New technology is often what has driven the creation of new science. And so it has been with Mathematica
One of the main reasons I originally started building Mathematica
was that I wanted to use it myself.
And having Mathematica
was a bit like having one of the first telescopes: I could point it somewhere, and immediately see all sorts of new things that had never been seen before.
Much has been discovered with Mathematica
in almost every area of science.
But my particular interest has been to create a new kind of science that is uniquely made possible by Mathematica
: a science based on exploring the computational universe.
We are used to creating computer programs for particular purposes. But as a matter of basic science we can ask about the universe of all possible programs.
And with Mathematica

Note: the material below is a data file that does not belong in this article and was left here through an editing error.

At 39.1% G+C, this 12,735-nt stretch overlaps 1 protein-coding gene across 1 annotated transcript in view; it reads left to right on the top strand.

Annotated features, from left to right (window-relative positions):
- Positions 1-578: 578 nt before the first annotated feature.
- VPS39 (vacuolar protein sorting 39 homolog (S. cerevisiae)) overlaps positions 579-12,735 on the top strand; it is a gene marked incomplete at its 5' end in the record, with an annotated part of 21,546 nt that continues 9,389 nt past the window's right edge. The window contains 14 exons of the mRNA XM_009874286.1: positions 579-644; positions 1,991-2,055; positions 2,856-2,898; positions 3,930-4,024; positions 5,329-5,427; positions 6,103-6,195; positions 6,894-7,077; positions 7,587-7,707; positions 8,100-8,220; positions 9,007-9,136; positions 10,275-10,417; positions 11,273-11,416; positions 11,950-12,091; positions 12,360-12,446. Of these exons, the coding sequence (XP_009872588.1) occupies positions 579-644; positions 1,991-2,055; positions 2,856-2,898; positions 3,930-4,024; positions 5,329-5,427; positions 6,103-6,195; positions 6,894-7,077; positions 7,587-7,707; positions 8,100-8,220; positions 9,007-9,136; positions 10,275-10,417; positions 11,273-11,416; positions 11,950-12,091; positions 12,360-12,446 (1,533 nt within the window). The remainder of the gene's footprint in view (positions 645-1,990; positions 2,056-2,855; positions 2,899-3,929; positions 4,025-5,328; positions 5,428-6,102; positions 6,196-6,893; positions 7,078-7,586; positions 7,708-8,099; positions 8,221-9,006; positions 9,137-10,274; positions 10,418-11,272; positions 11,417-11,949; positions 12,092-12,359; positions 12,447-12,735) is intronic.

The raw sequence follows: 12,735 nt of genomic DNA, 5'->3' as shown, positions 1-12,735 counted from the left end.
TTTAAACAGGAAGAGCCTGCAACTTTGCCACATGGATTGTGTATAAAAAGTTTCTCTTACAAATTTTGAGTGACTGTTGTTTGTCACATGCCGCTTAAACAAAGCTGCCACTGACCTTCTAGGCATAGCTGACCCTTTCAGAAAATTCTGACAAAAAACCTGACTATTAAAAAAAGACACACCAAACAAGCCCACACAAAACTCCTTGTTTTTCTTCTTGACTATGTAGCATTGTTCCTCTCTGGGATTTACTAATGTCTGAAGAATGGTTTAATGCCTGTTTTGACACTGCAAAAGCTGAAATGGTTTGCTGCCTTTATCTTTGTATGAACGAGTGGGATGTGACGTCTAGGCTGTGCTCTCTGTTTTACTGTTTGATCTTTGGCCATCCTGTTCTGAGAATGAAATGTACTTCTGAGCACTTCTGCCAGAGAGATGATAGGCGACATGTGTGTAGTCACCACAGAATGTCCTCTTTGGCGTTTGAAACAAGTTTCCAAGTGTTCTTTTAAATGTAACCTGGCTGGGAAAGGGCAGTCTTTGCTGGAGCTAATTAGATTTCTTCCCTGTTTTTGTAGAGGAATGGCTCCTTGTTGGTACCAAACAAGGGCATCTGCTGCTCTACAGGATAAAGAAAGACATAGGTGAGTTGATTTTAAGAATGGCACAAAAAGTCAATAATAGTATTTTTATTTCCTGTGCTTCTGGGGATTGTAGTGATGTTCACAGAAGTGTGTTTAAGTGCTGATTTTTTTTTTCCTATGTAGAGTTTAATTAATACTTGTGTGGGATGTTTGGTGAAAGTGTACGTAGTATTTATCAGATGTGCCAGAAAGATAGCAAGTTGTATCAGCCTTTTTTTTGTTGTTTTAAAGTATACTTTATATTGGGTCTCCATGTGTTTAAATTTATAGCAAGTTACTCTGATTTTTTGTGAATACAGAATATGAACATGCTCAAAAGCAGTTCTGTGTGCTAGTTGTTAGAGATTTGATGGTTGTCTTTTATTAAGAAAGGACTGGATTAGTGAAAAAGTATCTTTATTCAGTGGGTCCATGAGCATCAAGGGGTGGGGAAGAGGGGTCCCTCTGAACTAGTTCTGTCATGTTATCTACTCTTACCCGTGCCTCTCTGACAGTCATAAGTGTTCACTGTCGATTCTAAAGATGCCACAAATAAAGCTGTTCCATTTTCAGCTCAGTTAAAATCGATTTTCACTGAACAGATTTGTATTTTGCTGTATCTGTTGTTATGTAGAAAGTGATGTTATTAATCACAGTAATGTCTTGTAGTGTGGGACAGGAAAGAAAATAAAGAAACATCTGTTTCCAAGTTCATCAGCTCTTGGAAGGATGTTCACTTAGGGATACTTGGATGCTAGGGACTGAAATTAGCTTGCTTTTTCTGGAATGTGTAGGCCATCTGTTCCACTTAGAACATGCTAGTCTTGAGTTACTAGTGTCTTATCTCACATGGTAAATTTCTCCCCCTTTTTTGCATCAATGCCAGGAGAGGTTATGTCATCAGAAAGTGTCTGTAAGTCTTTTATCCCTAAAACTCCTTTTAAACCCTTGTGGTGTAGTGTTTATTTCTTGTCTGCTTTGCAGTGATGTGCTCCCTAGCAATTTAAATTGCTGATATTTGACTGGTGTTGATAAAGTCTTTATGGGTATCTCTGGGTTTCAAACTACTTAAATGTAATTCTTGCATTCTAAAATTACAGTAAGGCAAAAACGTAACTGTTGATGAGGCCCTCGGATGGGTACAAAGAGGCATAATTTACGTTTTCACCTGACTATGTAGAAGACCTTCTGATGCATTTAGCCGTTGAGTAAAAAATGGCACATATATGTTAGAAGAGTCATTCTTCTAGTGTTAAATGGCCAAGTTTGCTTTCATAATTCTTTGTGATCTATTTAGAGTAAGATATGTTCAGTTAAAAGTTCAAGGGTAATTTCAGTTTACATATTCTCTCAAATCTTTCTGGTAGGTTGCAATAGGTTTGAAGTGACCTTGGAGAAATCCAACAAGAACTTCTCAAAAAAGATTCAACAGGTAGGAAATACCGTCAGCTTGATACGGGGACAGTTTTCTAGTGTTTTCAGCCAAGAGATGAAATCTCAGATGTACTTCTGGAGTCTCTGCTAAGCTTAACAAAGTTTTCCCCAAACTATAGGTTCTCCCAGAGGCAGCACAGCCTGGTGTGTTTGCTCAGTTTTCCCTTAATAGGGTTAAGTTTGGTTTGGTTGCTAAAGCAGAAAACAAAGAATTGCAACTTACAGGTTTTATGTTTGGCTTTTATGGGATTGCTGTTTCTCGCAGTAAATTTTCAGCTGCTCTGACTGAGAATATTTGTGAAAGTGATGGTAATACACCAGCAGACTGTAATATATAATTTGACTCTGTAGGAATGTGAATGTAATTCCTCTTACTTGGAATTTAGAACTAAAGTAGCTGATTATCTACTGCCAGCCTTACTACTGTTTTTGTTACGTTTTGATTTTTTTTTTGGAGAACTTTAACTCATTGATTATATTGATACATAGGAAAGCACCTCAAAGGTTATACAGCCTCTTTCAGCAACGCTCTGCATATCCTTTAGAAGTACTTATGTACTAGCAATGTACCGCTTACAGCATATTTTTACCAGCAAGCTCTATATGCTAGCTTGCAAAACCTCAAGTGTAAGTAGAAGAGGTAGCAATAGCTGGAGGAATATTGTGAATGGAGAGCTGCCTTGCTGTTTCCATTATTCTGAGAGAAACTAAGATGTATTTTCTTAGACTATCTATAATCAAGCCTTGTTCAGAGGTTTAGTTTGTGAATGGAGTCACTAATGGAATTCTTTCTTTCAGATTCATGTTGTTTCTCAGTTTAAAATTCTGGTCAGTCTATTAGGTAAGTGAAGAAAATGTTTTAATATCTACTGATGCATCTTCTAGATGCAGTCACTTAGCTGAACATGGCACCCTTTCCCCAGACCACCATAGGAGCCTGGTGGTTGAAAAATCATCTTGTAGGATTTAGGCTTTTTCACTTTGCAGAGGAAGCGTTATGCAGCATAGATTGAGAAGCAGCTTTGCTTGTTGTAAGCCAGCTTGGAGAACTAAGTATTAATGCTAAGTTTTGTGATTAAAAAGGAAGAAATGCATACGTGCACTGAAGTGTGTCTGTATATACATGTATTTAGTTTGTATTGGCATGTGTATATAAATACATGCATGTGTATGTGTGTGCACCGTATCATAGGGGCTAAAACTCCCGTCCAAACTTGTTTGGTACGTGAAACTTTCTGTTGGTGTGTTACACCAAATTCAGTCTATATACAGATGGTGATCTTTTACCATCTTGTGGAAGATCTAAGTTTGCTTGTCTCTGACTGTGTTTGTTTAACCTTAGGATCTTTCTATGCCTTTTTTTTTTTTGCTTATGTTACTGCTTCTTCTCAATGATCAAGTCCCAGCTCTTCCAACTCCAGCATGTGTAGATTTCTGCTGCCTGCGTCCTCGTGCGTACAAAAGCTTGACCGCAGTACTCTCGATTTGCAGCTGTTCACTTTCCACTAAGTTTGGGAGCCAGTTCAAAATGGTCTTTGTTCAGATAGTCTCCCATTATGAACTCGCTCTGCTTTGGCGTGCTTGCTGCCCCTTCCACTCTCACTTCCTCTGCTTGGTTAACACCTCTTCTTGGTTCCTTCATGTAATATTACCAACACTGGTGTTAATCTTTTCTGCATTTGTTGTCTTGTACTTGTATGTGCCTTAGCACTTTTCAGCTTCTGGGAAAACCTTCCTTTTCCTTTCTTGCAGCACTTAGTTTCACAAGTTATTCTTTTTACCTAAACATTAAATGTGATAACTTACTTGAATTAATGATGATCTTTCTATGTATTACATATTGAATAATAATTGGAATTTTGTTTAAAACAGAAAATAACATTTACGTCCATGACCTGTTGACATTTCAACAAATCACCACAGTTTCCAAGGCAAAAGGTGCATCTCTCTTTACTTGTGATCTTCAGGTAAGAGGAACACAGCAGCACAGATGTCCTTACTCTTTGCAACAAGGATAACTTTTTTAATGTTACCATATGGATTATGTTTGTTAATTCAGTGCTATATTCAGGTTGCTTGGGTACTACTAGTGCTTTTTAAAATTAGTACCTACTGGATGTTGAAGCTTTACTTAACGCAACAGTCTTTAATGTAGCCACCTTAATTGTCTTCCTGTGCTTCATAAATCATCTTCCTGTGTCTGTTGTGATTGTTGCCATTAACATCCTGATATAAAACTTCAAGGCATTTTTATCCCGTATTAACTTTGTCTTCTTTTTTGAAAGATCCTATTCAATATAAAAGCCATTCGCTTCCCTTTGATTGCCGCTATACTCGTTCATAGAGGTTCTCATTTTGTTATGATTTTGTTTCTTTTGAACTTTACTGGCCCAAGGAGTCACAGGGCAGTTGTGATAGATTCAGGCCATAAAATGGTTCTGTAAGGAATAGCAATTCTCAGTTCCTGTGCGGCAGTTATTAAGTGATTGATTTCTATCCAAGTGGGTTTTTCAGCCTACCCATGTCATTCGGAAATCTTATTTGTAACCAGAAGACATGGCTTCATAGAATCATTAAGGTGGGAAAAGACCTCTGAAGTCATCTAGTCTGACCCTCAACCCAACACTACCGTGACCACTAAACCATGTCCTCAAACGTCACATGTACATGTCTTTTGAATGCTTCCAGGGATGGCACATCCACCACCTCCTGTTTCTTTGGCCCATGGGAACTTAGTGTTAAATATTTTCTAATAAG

it becomes easy to explore this.
A quarter of a century ago I had begun my exploration of the computational universe---and had glimpsed some remarkable phenomena.
Then, when Mathematica
was built, I went back and started a systematic study of the computational universe.
The results were remarkable. Wherever I looked---even among the simplest of programs---I saw all sorts of complex and interesting behavior. And from what I found I could make progress on a remarkable range of longstanding questions across all sorts of areas.
For eleven years I worked to develop this. And finally, on May 14, 2002, I published what I had done in my book A New Kind of Science
Today is the fifth anniversary of that event.